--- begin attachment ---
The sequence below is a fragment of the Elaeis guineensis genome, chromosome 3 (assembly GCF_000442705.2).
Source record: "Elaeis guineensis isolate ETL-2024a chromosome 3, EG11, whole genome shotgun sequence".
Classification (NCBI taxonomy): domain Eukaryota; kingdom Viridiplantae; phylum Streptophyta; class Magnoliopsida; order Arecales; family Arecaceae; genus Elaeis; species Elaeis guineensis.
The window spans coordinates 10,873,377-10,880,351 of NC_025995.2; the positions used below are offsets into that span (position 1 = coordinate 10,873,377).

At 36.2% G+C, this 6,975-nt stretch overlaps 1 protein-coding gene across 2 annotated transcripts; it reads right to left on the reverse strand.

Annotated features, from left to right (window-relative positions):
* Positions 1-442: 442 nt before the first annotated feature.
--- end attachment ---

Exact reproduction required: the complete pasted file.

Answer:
The sequence below is a fragment of the Elaeis guineensis genome, chromosome 3 (assembly GCF_000442705.2).
Source record: "Elaeis guineensis isolate ETL-2024a chromosome 3, EG11, whole genome shotgun sequence".
Classification (NCBI taxonomy): domain Eukaryota; kingdom Viridiplantae; phylum Streptophyta; class Magnoliopsida; order Arecales; family Arecaceae; genus Elaeis; species Elaeis guineensis.
The window spans coordinates 10,873,377-10,880,351 of NC_025995.2; the positions used below are offsets into that span (position 1 = coordinate 10,873,377).

At 36.2% G+C, this 6,975-nt stretch overlaps 1 protein-coding gene across 2 annotated transcripts; it reads right to left on the reverse strand.

Annotated features, from left to right (window-relative positions):
* Positions 1-442: 442 nt before the first annotated feature.